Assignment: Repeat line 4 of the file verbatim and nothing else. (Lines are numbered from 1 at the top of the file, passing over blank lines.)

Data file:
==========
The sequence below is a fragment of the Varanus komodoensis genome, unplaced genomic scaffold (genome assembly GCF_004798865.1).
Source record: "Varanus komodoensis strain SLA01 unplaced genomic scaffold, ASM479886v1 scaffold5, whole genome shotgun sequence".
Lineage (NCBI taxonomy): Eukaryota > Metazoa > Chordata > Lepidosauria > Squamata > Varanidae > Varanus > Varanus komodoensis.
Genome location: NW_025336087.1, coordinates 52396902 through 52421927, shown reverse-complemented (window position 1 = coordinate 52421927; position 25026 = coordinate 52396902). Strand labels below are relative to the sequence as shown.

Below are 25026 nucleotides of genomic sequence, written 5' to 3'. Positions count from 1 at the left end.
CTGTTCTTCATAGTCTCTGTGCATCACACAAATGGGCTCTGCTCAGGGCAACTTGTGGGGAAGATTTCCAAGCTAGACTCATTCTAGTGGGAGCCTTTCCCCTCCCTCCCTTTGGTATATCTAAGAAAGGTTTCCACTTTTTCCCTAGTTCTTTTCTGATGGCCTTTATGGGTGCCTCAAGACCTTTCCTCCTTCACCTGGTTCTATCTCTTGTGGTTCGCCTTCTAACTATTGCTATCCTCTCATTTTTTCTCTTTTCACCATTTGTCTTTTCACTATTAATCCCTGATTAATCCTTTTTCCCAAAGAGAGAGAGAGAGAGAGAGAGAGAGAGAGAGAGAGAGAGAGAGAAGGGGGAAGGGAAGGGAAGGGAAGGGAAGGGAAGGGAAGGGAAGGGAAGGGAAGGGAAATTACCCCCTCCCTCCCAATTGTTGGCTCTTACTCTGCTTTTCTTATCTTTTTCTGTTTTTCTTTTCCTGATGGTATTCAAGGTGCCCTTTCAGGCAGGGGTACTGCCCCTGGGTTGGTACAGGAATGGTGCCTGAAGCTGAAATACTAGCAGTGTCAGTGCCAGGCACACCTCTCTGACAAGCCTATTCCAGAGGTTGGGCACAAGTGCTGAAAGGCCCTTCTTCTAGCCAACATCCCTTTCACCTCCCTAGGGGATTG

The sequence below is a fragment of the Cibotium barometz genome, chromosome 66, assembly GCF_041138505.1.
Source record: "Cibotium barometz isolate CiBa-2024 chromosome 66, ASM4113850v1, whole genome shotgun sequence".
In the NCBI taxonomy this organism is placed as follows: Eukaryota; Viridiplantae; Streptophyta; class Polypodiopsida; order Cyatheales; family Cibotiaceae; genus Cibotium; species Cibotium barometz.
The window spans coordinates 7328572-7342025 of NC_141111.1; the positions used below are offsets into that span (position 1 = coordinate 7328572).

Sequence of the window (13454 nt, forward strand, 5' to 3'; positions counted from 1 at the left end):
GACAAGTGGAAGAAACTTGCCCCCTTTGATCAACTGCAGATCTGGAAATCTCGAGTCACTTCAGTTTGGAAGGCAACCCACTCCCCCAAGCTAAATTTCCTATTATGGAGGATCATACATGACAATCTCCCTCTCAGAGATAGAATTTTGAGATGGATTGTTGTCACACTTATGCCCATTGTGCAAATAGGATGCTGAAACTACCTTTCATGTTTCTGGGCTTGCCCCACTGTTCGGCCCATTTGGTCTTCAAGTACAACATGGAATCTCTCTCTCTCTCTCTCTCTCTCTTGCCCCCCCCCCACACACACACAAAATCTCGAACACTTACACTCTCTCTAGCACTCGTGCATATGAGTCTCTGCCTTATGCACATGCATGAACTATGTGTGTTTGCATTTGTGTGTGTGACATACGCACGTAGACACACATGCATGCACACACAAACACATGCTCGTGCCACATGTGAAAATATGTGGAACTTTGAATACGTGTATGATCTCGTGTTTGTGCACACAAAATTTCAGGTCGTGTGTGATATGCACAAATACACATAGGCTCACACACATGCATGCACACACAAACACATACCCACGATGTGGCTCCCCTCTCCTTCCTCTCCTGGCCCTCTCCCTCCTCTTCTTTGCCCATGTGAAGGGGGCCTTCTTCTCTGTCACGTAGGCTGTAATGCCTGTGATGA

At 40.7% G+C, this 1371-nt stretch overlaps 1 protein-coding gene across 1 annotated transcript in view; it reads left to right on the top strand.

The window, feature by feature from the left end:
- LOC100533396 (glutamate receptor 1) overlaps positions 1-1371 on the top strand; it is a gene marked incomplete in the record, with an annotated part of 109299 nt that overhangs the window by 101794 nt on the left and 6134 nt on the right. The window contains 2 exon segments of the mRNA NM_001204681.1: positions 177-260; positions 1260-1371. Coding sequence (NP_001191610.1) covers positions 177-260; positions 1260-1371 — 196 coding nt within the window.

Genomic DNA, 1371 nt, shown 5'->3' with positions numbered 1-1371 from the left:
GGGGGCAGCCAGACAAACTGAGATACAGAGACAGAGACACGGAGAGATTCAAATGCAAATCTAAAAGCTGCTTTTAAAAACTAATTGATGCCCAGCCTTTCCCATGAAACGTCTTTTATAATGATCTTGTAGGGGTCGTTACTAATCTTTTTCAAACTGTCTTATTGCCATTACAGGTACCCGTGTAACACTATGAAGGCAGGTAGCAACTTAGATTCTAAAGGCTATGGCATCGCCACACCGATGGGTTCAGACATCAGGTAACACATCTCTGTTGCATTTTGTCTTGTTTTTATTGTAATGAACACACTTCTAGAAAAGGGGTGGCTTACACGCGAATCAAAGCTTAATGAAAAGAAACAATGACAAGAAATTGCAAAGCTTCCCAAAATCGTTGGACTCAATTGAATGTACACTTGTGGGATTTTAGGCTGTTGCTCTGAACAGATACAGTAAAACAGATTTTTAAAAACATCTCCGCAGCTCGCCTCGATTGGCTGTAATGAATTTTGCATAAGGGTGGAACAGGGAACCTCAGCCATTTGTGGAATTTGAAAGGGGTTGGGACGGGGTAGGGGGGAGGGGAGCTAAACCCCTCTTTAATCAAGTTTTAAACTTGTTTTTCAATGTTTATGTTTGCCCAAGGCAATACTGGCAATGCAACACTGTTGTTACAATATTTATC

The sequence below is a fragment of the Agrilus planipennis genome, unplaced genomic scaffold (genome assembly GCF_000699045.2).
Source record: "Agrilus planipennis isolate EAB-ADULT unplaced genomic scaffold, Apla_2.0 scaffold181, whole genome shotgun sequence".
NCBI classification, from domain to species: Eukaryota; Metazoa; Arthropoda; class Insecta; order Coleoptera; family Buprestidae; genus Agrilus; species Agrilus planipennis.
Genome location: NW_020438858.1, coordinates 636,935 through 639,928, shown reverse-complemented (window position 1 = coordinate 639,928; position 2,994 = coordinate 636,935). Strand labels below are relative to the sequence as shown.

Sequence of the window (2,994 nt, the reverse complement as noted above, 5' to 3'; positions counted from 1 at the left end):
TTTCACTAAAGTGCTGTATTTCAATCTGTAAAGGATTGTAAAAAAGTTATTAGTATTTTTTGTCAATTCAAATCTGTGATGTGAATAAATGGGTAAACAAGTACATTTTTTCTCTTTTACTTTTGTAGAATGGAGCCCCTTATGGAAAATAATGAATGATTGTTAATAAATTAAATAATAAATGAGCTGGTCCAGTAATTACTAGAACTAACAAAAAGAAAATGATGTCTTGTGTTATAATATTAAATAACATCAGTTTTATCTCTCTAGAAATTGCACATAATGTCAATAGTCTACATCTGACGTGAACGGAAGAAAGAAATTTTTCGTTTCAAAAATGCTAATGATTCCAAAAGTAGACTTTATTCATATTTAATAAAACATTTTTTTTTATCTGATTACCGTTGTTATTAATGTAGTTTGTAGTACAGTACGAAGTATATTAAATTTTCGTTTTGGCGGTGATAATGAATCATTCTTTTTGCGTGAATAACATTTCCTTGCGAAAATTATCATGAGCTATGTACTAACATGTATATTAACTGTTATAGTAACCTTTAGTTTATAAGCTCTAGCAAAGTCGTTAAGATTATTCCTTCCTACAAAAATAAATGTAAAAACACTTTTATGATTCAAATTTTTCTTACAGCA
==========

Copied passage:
Genome location: NW_025336087.1, coordinates 52396902 through 52421927, shown reverse-complemented (window position 1 = coordinate 52421927; position 25026 = coordinate 52396902). Strand labels below are relative to the sequence as shown.